How Do People Catch It?

Measles is so contagious that you can catch it just by being near someone who has it.

When people with measles sneeze or cough, droplets get sprayed into the air. These droplets can carry the measles virus. Other people who breathe in the droplets can get infected.

The measles virus can live on surfaces for 2 hours. That means people can get infected just by touching objects with the virus on them, then touching their eyes or mouth.

It might take 8 to 10 days before someone who is infected starts to feel ill.

People with measles are contagious (can spread the disease) from 4 days before the rash shows up until about 4 days after the rash appears. People with measles are most contagious while they have a fever, runny nose, and cough. People with weakened immune systems might be contagious until they completely recover from measles.

Getting Better

If you catch measles, you'll probably feel ill for about 2 weeks. Since there's no medicine to make measles go away or shorten how long you have it, you'll just have to wait for it to heal on its own.

These things can help you feel better:

  • Stay home and rest. Avoid other people for 4 days after your rash first appears. People with weakened immune systems who get measles (like people with cancer or HIV) should avoid being around other people until all their symptoms are gone.
  • Drink lots of fluids (like water).
  • Ask your doctor what medicines to take if you have a fever. Don't take aspirin. Taking aspirin for any illness that's caused by a virus can lead to a serious medical problem called Reye syndrome. Doctors often suggest ibuprofen or acetaminophen as a way to bring down a fever.

Preventing Measles

The best way to protect yourself against measles is to get the measles vaccine. Most kids get the vaccine when they're about 1 year old and again sometime between the ages of 4 and 6.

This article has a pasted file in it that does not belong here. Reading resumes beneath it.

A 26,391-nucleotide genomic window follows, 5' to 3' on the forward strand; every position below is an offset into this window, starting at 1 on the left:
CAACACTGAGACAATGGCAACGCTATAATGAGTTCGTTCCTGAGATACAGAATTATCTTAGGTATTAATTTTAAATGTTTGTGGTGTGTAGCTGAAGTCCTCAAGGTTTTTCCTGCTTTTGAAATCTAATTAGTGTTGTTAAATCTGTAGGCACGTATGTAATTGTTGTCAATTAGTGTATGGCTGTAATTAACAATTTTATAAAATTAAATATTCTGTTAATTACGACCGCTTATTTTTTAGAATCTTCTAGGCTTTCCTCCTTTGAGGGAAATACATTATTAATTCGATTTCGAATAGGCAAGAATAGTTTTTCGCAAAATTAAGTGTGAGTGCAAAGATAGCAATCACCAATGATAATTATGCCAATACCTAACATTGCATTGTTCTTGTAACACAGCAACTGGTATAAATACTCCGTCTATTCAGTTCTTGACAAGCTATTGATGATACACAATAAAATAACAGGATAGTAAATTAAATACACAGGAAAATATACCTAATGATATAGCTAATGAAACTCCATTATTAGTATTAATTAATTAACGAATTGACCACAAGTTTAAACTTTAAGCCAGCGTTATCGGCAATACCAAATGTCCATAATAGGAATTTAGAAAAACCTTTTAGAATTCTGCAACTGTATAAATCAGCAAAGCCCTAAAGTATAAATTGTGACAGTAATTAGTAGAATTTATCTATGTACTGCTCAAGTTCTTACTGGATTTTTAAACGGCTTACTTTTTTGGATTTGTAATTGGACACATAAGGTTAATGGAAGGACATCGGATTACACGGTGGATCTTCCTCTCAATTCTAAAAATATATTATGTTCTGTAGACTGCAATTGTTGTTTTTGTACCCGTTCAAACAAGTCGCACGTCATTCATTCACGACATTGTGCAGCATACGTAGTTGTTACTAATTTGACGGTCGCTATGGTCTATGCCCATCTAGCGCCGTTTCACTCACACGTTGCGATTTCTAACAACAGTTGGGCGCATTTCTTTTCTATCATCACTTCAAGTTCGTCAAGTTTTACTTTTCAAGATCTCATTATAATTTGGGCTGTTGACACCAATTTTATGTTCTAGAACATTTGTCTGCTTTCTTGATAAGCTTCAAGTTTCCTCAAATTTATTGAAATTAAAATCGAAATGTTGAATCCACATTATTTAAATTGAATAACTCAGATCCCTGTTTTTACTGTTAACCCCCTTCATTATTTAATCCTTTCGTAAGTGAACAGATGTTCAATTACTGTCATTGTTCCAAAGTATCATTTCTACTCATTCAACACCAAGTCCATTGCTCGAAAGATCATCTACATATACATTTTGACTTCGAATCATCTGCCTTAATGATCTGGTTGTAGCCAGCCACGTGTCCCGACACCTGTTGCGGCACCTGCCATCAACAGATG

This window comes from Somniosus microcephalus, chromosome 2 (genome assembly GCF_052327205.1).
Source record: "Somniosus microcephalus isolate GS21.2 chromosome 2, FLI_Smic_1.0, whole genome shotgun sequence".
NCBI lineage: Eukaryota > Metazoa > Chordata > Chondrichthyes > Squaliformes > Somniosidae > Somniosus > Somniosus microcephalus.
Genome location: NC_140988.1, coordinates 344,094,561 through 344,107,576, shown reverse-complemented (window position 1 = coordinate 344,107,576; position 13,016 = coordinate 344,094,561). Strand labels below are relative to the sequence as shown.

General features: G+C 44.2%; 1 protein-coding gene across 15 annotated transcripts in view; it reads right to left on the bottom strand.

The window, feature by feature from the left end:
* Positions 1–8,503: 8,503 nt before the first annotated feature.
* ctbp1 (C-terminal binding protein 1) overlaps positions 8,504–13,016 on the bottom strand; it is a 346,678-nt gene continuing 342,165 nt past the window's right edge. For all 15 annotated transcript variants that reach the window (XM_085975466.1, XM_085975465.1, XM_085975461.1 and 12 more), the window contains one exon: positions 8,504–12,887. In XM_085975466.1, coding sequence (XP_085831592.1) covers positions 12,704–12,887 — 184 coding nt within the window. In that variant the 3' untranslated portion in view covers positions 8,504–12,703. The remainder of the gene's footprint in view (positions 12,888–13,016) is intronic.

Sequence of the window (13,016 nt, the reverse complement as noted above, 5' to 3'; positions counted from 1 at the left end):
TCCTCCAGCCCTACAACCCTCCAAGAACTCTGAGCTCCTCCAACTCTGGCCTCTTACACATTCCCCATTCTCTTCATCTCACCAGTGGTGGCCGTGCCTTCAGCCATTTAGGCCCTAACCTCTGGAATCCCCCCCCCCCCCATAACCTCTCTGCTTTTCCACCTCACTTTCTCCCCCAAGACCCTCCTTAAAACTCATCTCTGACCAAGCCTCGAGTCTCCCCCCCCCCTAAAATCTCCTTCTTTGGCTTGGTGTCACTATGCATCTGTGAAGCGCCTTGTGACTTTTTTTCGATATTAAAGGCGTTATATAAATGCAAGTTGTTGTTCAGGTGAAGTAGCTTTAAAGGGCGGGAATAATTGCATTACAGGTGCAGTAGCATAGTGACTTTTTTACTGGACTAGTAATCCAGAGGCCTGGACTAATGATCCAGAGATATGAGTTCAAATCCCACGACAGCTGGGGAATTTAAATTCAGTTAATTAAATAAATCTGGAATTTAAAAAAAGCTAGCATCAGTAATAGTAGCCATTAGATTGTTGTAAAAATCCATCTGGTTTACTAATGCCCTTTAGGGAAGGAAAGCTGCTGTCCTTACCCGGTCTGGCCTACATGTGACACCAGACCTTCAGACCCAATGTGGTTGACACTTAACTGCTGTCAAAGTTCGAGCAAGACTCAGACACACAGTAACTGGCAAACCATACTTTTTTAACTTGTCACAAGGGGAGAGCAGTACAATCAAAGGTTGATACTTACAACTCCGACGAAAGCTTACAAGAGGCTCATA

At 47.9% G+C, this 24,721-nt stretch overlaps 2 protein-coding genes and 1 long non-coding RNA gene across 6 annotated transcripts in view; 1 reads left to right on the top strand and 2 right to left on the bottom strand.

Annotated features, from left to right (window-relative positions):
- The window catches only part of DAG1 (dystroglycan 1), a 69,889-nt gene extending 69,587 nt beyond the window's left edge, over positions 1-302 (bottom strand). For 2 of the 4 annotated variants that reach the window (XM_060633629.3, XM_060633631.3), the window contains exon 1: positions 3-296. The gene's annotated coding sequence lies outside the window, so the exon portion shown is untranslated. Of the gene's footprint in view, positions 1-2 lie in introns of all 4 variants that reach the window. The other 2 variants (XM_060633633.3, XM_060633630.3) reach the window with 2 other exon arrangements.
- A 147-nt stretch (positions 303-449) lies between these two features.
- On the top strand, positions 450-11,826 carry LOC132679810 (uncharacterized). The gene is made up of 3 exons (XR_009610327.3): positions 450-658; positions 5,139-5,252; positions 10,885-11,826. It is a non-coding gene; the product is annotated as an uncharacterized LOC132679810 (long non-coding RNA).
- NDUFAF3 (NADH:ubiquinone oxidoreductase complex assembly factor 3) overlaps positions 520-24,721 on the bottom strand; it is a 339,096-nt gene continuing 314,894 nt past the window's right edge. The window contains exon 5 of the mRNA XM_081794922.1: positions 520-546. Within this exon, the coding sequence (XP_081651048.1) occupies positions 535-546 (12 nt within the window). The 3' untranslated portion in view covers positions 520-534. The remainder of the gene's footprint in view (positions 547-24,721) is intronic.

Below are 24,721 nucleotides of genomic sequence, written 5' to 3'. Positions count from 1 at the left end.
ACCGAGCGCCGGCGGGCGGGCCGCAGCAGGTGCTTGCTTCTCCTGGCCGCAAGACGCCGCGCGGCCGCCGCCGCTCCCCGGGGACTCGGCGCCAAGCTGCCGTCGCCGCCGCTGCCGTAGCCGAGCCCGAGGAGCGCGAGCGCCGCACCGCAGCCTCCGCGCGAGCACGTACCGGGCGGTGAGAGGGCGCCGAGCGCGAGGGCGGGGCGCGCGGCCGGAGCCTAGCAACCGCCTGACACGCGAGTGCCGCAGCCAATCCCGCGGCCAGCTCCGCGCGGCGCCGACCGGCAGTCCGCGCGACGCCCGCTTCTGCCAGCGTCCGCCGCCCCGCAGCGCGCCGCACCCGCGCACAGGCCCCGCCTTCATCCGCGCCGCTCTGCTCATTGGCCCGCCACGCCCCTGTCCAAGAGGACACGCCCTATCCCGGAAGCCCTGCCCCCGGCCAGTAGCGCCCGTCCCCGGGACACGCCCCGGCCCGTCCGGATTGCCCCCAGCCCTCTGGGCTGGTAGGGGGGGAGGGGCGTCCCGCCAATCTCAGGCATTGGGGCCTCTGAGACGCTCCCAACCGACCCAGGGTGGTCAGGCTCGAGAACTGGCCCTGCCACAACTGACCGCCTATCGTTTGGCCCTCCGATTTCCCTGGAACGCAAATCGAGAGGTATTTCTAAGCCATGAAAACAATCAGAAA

Older kids, teens, and adults can still get the vaccine if they haven't had it yet. A few people shouldn't get the vaccine because it's made with a small amount of live measles virus. That small amount of virus could be enough to make someone with immune system problems sick, so check with your doctor.

If you want to get the vaccine and there's a chance you might be pregnant, let your doctor know before he or she gives you the shot. There's a small chance that the live measles virus in the vaccine could cause pregnancy problems.

Because some people aren't able to get the measles vaccine, it's even more important for anyone who can get the shot to do so. That way, people who can't get the vaccine get some protection through herd immunity.

During a measles outbreak, some people who haven't been vaccinated can get a special injection that can help prevent the disease or make the symptoms less bad.

Reviewed by: Rupal Christine Gupta, MD
Date reviewed: February 2015

Kids Health

Note: All information is for educational purposes only. For specific medical advice, diagnoses and treatment, consult your doctor.